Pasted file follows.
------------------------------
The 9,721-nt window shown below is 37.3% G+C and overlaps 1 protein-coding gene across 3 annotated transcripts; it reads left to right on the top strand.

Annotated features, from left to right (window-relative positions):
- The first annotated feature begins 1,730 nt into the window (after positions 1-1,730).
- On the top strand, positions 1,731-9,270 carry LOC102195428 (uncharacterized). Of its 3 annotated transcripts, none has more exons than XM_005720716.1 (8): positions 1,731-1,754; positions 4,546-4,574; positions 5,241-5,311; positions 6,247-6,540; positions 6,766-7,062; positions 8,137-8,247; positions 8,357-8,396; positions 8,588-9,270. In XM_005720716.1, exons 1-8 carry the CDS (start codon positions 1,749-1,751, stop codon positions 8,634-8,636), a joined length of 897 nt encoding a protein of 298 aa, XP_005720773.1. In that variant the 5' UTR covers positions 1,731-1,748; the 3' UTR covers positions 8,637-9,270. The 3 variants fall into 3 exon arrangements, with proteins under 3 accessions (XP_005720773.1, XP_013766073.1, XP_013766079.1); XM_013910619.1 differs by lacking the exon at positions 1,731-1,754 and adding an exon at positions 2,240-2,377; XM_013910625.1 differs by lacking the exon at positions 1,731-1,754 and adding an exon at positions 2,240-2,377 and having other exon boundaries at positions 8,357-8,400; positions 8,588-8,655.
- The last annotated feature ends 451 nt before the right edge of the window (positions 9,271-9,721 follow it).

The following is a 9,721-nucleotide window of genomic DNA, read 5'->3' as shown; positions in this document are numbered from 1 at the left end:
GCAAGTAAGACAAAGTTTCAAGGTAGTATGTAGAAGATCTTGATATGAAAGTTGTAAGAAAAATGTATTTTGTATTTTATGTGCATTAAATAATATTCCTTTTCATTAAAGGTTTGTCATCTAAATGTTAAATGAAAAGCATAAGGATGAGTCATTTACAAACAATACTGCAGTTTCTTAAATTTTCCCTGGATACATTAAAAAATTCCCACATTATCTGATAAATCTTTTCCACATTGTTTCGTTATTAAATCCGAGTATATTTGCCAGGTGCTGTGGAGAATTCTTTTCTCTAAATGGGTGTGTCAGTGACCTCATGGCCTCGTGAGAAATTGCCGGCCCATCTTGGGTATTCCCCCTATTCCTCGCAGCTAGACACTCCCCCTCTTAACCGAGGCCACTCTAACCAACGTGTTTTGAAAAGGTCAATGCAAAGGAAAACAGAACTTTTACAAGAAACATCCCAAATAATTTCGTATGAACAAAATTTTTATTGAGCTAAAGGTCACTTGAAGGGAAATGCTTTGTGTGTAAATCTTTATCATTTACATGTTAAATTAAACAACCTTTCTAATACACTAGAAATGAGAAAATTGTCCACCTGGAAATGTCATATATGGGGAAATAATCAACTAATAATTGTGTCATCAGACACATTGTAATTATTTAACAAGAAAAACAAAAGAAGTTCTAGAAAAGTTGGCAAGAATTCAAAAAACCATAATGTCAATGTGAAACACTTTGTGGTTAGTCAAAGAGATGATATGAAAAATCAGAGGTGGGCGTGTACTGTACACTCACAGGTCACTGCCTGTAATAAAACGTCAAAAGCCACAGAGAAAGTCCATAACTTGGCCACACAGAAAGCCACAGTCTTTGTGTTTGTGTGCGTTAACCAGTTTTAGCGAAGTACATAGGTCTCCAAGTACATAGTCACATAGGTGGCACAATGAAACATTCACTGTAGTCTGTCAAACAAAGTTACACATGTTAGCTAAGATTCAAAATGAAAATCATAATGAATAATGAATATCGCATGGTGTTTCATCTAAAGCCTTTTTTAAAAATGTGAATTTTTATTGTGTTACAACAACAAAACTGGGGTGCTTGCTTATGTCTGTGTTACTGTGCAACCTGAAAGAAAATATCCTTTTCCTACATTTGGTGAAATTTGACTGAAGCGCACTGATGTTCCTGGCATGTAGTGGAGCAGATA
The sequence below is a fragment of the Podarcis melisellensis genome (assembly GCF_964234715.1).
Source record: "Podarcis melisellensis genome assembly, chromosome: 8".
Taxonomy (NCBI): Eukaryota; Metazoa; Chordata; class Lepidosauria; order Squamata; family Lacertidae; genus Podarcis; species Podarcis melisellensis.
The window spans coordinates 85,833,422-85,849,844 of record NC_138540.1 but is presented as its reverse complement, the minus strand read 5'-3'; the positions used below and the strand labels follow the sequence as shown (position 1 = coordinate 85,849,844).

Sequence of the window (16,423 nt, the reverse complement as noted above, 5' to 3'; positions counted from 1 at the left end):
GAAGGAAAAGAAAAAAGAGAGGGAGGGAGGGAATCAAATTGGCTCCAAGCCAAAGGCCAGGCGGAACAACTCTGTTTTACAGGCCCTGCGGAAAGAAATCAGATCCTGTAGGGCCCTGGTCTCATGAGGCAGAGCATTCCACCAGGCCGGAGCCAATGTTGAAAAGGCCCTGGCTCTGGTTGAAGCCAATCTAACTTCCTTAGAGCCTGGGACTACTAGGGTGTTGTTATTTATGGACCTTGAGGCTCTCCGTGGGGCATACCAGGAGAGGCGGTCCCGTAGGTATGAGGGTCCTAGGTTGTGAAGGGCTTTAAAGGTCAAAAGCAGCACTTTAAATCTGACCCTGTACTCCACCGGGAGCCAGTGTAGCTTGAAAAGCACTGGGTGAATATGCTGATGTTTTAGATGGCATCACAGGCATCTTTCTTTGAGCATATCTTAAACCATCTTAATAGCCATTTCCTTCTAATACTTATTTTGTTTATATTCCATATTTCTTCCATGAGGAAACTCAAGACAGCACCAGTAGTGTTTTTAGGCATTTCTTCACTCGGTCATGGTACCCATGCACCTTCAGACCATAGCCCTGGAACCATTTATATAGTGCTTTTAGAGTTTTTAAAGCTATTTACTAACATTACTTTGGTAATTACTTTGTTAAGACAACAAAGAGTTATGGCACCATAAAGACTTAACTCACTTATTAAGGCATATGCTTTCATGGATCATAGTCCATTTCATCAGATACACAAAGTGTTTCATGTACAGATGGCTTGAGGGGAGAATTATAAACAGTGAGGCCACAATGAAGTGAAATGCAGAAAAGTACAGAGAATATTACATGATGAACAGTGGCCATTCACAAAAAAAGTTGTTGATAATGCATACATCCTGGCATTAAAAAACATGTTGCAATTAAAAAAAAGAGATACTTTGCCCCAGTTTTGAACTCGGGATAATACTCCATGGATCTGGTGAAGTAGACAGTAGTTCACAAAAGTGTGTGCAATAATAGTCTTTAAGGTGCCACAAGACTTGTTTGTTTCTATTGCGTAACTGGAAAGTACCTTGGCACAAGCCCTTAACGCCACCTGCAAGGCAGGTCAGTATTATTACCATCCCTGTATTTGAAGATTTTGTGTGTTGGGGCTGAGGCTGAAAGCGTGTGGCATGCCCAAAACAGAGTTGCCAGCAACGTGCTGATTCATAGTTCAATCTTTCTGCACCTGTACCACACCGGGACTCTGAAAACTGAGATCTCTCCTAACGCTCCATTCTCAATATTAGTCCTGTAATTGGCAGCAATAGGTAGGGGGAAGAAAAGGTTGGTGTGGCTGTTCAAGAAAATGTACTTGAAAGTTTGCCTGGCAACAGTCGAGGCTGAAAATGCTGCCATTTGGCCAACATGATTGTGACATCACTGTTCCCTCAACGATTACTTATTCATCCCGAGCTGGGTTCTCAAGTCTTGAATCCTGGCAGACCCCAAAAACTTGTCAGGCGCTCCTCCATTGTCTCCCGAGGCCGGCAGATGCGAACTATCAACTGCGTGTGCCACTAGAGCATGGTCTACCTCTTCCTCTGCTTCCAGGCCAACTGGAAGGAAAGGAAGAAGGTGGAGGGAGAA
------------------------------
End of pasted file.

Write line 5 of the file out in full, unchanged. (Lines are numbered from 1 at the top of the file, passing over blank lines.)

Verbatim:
- The last annotated feature ends 451 nt before the right edge of the window (positions 9,271-9,721 follow it).